Sally DeIuliis walked through the doors of Queen of Peace Center June 19, 2015, six months pregnant. She’d just been kicked out of a homeless shelter.
She doesn’t remember how she got to the Catholic Charities family-centered behavioral health care provider for women with addiction, their children and families. She does remember saying, “It’s not that bad” — failing to fool the interviewer who replied, “You’re pregnant and on drugs.”
DeIuliis had tried to get clean before, even paying for methadone — a drug used to help withdrawal — from a clinic. She switched to a free clinic, didn’t realize the strength of the dose was many times lower, and the baby almost died during severe withdrawal symptoms.
“I was so far in, I thought I wouldn’t ever be anything but a junkie on the street,” she said. Before using heroin for the first time at age 22 she was in graduate school, had a decent job, a car, a house and more and lost all of it. “I never thought I’d ever get back, and I thought trying to get back would be more devastating than just giving up.”
At Queen of Peace Center she was connected with the WISH Center at SSM Health St. Mary’s Hospital and began supervised withdrawal process, a key piece to the healthy birth of her baby. Though she chose to live with her parents who were caring for her two boys, she came every day to Queen of Peace Center to take advantage of the holistic approach offered by the center. It offers a variety of treatment options, permanent and transitional housing for women and their families and an early-intervention and prevention program for adolescents.
Queen of Peace Center, an example of the Catholic Charities agencies that receive funding from the Annual Catholic Appeal, is innovative because it allows women to bring their children with them, and the children receive treatment as well from counselors who specialize in treating children. “That is huge, because addiction is a family disease that affects so many areas of life. It’s as much of a recovery process for them as it is for me,” DeIuliis said.
She started group therapy every weekday from 9-4, skipping two weeks after having the baby. She moved through three levels of care, graduating in 18 months. The center helps with parenting, budgeting and more. “Your whole life is ruined when you’re using,” DeIuliis said. “OK, yes, I knew I had to put alcohol and drugs down, I get that. But how do I live? There’s so much more. It means changing everything in your life. I still come here when things aren’t going good or when things are going good.”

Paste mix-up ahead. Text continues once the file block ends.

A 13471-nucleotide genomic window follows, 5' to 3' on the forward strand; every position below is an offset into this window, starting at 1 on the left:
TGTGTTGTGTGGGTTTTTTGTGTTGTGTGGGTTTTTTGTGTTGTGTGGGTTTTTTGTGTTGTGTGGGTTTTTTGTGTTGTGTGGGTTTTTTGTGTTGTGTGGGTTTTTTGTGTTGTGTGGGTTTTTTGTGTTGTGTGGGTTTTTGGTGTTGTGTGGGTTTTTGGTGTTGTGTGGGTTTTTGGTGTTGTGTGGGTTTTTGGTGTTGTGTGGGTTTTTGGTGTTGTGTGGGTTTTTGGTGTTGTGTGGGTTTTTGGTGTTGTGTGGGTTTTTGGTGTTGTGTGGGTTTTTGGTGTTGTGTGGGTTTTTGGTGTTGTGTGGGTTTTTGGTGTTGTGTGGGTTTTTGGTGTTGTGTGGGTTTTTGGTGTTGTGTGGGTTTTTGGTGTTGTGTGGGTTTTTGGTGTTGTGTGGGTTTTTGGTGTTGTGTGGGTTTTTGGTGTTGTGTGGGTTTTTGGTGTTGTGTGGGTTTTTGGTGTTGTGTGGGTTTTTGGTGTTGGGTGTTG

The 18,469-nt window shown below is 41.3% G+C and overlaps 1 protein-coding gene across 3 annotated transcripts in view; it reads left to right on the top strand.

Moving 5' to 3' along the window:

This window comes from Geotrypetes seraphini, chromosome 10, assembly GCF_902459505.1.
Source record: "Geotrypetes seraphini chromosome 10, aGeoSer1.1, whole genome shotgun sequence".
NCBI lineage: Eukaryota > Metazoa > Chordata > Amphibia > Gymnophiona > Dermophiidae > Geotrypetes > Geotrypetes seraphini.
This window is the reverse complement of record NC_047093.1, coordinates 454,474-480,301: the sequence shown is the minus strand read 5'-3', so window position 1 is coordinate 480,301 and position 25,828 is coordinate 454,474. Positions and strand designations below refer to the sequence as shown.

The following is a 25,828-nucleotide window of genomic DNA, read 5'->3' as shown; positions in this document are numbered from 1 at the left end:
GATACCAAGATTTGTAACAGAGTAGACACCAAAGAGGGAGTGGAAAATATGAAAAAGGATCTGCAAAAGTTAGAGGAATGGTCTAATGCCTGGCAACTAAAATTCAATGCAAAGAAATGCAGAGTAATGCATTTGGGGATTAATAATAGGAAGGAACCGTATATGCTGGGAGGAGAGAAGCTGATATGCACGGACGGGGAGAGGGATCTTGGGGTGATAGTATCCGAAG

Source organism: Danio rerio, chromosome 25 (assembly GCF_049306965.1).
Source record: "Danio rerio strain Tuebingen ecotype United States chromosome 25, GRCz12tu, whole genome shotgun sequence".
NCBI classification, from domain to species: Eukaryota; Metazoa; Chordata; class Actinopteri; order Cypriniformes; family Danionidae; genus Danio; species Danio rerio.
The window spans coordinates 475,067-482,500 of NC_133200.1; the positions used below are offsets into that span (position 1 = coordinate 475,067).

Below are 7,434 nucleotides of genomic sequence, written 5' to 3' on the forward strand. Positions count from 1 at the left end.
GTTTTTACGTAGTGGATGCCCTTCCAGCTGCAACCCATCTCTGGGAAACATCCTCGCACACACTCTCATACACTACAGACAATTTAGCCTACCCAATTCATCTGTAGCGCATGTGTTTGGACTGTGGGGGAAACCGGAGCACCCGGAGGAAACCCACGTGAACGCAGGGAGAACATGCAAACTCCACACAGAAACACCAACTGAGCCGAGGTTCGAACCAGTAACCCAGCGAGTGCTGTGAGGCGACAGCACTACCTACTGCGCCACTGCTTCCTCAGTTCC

She attended Mass and prayer services at the chapel at the center, and her baby, now age 2, was baptized there. She also has guardianship of her nephew, age 7, and cares for another nephew, 9.
A graduate of Catholic schools, DeIuliis has an undergraduate degree in social work and criminal justice. She tried heroin once when feeling depressed and within weeks was using it daily, eventually shooting it into her veins, a $200 a day habit. It was five years before she ended up at Queen of Peace Center.
She’s more than willing to be a spokesperson for Catholic Charities and Queen of Peace Center because she knows people need to see the personal side of the transformation that is possible with their help. Two years ago, she said, she wouldn’t look at her image in the mirror, so broken and ashamed of herself. She returned to school to become a certified nursing assistant, has a job, is involved in her children’s schoolwork and busy taking them to swimming lessons and sports practices.
“I used to think I had to be perfect. When I realized I wasn’t, my world broke,” DeIuliis said. One big help is knowing “God is on my side,” she said.
Sister Clare Bass, CSJ, works as a residential aide at Queen of Peace Center, trying to fill a gap for women who had missing pieces in their lives. She shares the sense of community she has experienced as a Sister of St. Joseph of Carondelet. Recovery from substance abuse, she said, requires rebuilding relationships, adding that “it takes time, but it can be done.”
The Catholic Church’s response is a natural one, she said, because it shares the message, especially for those who feel isolated, that “God loves everyone, no matter what problems you have.”
It’s also a justice issue, she said, because many people don’t have the resources to afford treatment.
of the money raised each year through the Annual Catholic Appeal is
distributed to the various programs, parishes, organizations and
ministries that carry out the important work of the Church.
More information on and how to contribute to the 2018 Annual Catholic Appeal is available at archstl.org/aca.